“With hardware advances, it’s now more feasible to apply software to analyze models of real-world systems, and we’re working to make the process more efficient.”
University of Texas at Arlington
…on improving efficiency in testing software updates.
Sullivan, an assistant professor in the Computer Science and Engineering department at UT Arlington, was recently awarded a three-year, $490,000 grant from the National Science Foundation “to explore testing software updates without testing unchanged parts of the code.”
Why is that important? Because software developers use “modeling” to test reliability. And as we all now from countless messages on our computers, software gets updated all the time. Modeling future versions of the software can take both lots of time and lots of money.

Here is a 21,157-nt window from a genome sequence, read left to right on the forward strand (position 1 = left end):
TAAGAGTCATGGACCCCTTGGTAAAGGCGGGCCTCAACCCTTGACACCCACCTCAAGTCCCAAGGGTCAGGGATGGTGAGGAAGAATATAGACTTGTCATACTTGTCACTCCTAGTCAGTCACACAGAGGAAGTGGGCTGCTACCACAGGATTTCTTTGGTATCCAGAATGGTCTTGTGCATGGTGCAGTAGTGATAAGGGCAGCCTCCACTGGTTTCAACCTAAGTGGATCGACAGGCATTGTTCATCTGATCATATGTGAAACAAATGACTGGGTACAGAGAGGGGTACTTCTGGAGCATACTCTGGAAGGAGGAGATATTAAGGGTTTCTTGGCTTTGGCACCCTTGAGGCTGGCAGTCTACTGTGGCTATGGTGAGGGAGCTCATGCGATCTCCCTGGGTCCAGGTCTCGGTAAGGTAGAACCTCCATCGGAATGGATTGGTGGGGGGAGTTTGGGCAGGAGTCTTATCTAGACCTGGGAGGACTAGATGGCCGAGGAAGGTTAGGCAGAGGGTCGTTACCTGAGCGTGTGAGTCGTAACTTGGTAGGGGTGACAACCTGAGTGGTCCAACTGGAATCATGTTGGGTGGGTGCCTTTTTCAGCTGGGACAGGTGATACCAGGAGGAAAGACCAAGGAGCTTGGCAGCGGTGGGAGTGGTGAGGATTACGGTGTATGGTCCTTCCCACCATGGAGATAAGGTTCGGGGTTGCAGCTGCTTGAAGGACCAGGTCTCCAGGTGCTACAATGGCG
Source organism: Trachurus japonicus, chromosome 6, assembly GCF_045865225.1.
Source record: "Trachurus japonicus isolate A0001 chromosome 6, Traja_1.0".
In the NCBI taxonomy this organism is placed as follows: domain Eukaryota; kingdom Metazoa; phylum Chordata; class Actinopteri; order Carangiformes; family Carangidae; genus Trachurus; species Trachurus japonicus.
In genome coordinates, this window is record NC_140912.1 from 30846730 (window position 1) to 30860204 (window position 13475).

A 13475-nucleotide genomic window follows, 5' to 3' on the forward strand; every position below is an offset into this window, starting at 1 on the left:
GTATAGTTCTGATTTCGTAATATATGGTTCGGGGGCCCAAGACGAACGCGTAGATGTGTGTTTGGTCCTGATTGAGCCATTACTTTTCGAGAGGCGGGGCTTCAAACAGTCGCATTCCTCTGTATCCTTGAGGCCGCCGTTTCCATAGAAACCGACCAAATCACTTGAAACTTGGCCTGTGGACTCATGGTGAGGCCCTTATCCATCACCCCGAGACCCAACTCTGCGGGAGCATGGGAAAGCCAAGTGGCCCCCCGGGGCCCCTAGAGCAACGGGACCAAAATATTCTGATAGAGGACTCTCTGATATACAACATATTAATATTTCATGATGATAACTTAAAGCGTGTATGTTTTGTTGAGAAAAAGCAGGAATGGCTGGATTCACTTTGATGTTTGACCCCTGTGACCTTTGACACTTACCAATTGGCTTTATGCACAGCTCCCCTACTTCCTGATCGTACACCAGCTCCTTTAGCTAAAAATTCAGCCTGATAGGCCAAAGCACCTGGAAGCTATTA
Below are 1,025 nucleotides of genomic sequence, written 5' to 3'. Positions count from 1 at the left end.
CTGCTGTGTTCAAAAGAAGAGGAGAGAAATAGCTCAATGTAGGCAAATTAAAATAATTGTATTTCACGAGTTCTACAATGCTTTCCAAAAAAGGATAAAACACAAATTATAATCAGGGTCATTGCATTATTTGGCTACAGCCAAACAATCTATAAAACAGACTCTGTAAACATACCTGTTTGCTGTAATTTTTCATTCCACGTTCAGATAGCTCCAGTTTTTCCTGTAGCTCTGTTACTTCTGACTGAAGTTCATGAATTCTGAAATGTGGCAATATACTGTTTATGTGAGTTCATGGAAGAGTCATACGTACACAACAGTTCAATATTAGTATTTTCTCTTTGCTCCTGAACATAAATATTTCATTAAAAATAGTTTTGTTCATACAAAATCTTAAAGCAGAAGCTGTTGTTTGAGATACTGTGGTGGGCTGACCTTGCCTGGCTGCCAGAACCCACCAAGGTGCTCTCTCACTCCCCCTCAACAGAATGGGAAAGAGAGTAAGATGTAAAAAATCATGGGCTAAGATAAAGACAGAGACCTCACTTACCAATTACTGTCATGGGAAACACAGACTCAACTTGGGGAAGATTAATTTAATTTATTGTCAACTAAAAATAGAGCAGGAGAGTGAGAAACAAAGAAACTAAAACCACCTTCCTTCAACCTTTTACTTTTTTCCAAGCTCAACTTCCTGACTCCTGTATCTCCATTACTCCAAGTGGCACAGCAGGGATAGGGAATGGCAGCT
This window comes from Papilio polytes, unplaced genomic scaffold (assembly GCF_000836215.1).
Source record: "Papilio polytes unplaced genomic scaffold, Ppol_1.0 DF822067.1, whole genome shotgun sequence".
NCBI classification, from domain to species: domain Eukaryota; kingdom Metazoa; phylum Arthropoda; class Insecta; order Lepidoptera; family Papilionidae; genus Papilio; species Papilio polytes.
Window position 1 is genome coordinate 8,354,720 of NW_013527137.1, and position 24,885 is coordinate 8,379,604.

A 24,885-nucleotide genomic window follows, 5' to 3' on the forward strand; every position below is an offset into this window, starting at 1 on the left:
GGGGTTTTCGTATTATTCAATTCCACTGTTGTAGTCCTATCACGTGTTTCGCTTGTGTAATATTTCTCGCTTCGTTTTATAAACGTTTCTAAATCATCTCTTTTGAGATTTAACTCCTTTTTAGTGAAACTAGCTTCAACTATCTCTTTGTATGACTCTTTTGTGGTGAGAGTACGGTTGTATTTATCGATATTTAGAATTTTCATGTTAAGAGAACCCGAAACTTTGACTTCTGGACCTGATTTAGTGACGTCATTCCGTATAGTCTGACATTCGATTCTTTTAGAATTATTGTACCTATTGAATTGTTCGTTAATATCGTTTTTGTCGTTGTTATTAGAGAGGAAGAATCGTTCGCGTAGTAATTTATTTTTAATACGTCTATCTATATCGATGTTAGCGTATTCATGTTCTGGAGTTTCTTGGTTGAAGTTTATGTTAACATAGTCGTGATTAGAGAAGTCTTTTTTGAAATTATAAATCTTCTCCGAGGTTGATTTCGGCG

“Software is growing more and more complex,” Sullivan explained in a statement. “It’s hard to create a software model with millions of lines of code and multiple developers. So if all we’ve done is added a feature, can we just run a model on that change? If so, we can cut the time it takes to test code from several hours overnight to maybe just an hour.”
Sullivan is using Alloy modeling software to explore three ways of interacting with a model: writing, testing, and synthesizing.
CSE Department Chair Hong Jiang sees great potential in Sullivan’s work.
“Software models are the gold standard for testing, but writing a model correctly and applying it to immense amounts of code, no matter how small a change, is time-consuming and inefficient,” Jiang said. “Dr. Sullivan’s work has the potential to make testing easier and better, which will improve quality.”
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